I started reading No-Drama Discipline months back but didn’t completely finish it up until last week. In my opinion (for what that’s worth), I think this book should be on every parent’s bookshelf and referred back to often. This is Siegel’s recently published follow-up companion to The Whole Brain Child, and it’s so worth the time to read it. This could be read without the first book, although I think they are more powerful together. Siegel shares that the goal of discipline is to teach (not punish), but children must first be receptive to learning. To create an environment of receptivity, parents must always connect with their children before they correct. If children do not feel connected and in relationship with their parents, they oftentimes stay reactive and are unable to receive discipline. I’ve seen this principle played out countless times in my own home when tantrums escalate, but a simple hug or showing patient compassion can disarm quickly. Siegel teaches that relationship is the key to all discipline. Parents can teach children how to be connected and in relationship with others by demonstrating through their own actions. This connection calms, giving children the tools necessary to be cooperative in the discipline process.
He goes into some detail about the brain science, but you’ll need to read The Whole Brain Child to get the full explanation. Siegel does share about the positive effect of connection on the brain though. He explains that being in relationship creates new neural pathways, which then connects new parts of the brain and leads to integration and mindsight. I love that he shares a little of the science too, because I found it fascinating in the first book.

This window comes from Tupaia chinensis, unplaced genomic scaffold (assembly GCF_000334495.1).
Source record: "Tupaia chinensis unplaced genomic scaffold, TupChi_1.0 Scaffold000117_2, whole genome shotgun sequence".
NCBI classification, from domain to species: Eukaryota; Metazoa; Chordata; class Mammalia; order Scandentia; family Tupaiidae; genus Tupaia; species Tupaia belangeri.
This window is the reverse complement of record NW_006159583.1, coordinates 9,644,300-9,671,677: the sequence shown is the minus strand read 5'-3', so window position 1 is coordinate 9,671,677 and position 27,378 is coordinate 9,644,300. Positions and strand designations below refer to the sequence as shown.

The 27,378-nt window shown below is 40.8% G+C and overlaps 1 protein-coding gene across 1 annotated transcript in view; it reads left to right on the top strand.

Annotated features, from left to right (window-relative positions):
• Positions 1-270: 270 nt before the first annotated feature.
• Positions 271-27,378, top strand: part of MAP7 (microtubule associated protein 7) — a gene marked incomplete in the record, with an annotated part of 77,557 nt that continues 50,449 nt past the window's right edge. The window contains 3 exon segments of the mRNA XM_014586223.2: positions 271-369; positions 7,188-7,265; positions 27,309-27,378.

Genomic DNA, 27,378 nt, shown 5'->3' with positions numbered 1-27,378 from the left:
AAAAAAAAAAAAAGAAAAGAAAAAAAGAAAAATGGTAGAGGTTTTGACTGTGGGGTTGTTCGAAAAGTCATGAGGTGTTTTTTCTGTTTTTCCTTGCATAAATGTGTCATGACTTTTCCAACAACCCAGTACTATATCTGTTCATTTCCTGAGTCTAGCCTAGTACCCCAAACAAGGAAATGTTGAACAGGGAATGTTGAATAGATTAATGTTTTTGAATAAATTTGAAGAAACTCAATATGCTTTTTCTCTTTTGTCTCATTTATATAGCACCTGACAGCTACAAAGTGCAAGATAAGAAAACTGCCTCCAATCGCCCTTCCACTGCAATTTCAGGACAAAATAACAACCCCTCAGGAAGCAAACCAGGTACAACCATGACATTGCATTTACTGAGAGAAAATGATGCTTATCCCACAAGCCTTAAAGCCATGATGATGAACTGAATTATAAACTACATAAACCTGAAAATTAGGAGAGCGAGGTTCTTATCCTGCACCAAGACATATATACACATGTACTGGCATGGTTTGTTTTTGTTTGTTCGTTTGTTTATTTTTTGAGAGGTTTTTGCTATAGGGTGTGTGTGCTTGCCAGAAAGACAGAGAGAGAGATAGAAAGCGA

Siegel also discusses many solid discipline strategies that are very applicable to the situations parents encounter every day. I couldn’t possibly explain them as well as he does in the book, so I’m not going to try to summarize them in my review. But rest assured they are very good. He suggests intentional discipline with the bigger picture in mind – to give our children a firm foundation and the tool necessary to be emotionally healthy and successful in life. His strategies take longer to implement in the moment, but offer so many positive long term life skills. They are surely worthy of implementation.
This is not an adoption-specific book, which is great because it’s applicable to all families. It offers intentional parenting strategies that teach and are not punitive. It pairs very well with Purvis’ The Connected Child. In fact, I think I have an even better understanding of trust-based parenting principles after reading No-Drama Discipline. Siegel’s two books are wonderful companions to Purvis’ principles, and I think the three make a perfect parenting triad for adoptive parents. I highly suggest all three books to all adoptive families!